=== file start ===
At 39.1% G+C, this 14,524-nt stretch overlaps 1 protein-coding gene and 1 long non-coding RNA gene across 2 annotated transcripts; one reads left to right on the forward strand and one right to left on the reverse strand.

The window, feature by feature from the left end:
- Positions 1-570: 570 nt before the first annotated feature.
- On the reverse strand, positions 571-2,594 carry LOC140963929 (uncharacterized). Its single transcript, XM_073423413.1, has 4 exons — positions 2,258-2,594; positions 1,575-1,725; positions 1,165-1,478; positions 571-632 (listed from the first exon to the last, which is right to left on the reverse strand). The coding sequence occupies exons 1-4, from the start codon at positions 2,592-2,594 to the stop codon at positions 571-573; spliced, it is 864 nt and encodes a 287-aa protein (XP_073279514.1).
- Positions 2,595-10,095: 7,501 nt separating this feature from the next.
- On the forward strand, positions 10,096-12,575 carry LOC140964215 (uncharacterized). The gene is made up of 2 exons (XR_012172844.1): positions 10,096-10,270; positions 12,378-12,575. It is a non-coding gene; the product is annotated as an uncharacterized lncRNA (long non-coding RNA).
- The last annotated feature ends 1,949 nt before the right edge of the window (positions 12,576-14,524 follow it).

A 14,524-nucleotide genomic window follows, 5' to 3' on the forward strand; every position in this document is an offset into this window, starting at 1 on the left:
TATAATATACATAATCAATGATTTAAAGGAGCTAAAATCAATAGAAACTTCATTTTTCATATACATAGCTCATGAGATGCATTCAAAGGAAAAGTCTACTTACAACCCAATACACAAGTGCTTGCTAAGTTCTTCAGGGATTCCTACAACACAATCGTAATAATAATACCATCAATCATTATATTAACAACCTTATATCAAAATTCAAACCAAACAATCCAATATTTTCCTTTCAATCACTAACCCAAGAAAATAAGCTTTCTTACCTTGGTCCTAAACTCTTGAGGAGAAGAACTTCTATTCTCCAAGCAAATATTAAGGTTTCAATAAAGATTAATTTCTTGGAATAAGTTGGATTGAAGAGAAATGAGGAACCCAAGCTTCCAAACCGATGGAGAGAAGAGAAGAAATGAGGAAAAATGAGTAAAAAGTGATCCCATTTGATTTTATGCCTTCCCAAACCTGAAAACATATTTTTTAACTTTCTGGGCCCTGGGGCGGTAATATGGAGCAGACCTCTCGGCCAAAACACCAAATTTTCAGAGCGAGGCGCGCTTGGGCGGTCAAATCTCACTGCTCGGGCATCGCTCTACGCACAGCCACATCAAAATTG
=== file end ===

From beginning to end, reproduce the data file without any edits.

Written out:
At 39.1% G+C, this 14,524-nt stretch overlaps 1 protein-coding gene and 1 long non-coding RNA gene across 2 annotated transcripts; one reads left to right on the forward strand and one right to left on the reverse strand.

The window, feature by feature from the left end:
- Positions 1-570: 570 nt before the first annotated feature.
- On the reverse strand, positions 571-2,594 carry LOC140963929 (uncharacterized). Its single transcript, XM_073423413.1, has 4 exons — positions 2,258-2,594; positions 1,575-1,725; positions 1,165-1,478; positions 571-632 (listed from the first exon to the last, which is right to left on the reverse strand). The coding sequence occupies exons 1-4, from the start codon at positions 2,592-2,594 to the stop codon at positions 571-573; spliced, it is 864 nt and encodes a 287-aa protein (XP_073279514.1).
- Positions 2,595-10,095: 7,501 nt separating this feature from the next.
- On the forward strand, positions 10,096-12,575 carry LOC140964215 (uncharacterized). The gene is made up of 2 exons (XR_012172844.1): positions 10,096-10,270; positions 12,378-12,575. It is a non-coding gene; the product is annotated as an uncharacterized lncRNA (long non-coding RNA).
- The last annotated feature ends 1,949 nt before the right edge of the window (positions 12,576-14,524 follow it).

A 14,524-nucleotide genomic window follows, 5' to 3' on the forward strand; every position in this document is an offset into this window, starting at 1 on the left:
TATAATATACATAATCAATGATTTAAAGGAGCTAAAATCAATAGAAACTTCATTTTTCATATACATAGCTCATGAGATGCATTCAAAGGAAAAGTCTACTTACAACCCAATACACAAGTGCTTGCTAAGTTCTTCAGGGATTCCTACAACACAATCGTAATAATAATACCATCAATCATTATATTAACAACCTTATATCAAAATTCAAACCAAACAATCCAATATTTTCCTTTCAATCACTAACCCAAGAAAATAAGCTTTCTTACCTTGGTCCTAAACTCTTGAGGAGAAGAACTTCTATTCTCCAAGCAAATATTAAGGTTTCAATAAAGATTAATTTCTTGGAATAAGTTGGATTGAAGAGAAATGAGGAACCCAAGCTTCCAAACCGATGGAGAGAAGAGAAGAAATGAGGAAAAATGAGTAAAAAGTGATCCCATTTGATTTTATGCCTTCCCAAACCTGAAAACATATTTTTTAACTTTCTGGGCCCTGGGGCGGTAATATGGAGCAGACCTCTCGGCCAAAACACCAAATTTTCAGAGCGAGGCGCGCTTGGGCGGTCAAATCTCACTGCTCGGGCATCGCTCTACGCACAGCCACATCAAAATTG